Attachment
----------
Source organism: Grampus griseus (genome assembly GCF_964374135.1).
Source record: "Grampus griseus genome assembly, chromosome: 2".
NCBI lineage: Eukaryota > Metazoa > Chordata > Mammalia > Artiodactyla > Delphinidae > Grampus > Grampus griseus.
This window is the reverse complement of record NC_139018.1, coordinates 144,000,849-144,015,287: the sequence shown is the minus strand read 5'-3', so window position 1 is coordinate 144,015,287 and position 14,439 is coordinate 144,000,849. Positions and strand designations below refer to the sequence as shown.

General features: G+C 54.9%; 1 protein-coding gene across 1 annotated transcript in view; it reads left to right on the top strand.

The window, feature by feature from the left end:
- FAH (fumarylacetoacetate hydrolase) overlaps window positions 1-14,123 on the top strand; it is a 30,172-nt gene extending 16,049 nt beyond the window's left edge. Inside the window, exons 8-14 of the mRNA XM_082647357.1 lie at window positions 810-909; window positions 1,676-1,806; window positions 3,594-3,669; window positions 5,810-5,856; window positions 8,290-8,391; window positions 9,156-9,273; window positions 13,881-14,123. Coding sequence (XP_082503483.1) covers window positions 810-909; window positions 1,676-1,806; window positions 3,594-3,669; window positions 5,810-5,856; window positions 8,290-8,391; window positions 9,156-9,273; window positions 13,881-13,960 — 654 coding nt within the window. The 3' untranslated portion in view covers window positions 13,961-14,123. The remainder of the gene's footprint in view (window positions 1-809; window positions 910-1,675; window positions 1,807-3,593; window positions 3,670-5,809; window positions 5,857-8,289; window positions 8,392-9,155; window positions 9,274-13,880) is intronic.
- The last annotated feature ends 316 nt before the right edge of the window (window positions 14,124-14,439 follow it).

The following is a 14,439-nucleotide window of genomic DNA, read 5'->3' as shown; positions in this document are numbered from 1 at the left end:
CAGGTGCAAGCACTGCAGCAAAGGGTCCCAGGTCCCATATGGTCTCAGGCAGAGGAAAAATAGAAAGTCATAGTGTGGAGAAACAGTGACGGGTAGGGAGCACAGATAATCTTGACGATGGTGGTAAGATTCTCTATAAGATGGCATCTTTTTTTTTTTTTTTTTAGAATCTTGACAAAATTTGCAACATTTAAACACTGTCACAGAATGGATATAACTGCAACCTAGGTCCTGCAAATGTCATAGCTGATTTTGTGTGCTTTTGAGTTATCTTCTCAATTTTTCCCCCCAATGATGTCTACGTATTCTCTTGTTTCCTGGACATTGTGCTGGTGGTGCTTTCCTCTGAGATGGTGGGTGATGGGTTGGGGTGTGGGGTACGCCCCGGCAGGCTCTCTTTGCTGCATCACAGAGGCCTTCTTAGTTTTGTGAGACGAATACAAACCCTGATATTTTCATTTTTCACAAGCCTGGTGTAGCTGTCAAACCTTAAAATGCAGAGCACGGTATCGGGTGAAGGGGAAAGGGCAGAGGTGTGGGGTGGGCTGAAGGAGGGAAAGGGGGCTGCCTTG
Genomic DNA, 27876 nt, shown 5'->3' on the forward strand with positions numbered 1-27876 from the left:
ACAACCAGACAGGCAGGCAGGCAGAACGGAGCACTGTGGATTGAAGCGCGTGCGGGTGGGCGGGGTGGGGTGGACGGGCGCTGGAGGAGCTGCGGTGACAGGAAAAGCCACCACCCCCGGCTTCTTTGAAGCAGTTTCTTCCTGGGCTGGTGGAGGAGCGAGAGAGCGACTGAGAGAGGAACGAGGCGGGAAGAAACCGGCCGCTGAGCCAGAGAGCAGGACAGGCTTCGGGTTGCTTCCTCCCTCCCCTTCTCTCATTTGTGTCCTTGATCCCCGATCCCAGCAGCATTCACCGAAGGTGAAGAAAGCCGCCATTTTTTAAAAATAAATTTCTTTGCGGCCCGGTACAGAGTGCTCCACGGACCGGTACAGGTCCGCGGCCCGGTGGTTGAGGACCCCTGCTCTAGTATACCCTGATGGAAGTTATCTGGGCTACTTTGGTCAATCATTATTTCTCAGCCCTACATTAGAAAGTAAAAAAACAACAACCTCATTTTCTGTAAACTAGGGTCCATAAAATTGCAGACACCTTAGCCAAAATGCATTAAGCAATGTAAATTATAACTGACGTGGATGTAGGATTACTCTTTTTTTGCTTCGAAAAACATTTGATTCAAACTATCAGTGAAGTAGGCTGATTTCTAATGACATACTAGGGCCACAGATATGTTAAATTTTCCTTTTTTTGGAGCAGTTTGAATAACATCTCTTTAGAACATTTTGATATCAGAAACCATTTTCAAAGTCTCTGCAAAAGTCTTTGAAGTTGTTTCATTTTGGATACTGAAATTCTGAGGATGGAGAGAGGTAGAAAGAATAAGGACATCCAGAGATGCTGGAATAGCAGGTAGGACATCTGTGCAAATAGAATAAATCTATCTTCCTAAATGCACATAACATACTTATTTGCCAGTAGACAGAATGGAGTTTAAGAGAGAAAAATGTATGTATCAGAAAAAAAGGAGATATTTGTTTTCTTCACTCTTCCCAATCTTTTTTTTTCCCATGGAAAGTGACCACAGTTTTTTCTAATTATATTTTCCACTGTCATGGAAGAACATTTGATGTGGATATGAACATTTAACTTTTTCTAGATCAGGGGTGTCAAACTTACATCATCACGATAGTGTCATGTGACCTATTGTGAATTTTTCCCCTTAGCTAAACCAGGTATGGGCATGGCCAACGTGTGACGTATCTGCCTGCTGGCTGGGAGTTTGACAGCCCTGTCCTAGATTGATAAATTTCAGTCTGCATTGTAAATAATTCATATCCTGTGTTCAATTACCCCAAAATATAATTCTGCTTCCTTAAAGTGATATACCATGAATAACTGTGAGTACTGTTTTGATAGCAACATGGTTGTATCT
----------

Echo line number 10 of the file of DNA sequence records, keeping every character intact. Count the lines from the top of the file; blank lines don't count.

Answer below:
CAGGTGCAAGCACTGCAGCAAAGGGTCCCAGGTCCCATATGGTCTCAGGCAGAGGAAAAATAGAAAGTCATAGTGTGGAGAAACAGTGACGGGTAGGGAGCACAGATAATCTTGACGATGGTGGTAAGATTCTCTATAAGATGGCATCTTTTTTTTTTTTTTTTTAGAATCTTGACAAAATTTGCAACATTTAAACACTGTCACAGAATGGATATAACTGCAACCTAGGTCCTGCAAATGTCATAGCTGATTTTGTGTGCTTTTGAGTTATCTTCTCAATTTTTCCCCCCAATGATGTCTACGTATTCTCTTGTTTCCTGGACATTGTGCTGGTGGTGCTTTCCTCTGAGATGGTGGGTGATGGGTTGGGGTGTGGGGTACGCCCCGGCAGGCTCTCTTTGCTGCATCACAGAGGCCTTCTTAGTTTTGTGAGACGAATACAAACCCTGATATTTTCATTTTTCACAAGCCTGGTGTAGCTGTCAAACCTTAAAATGCAGAGCACGGTATCGGGTGAAGGGGAAAGGGCAGAGGTGTGGGGTGGGCTGAAGGAGGGAAAGGGGGCTGCCTTG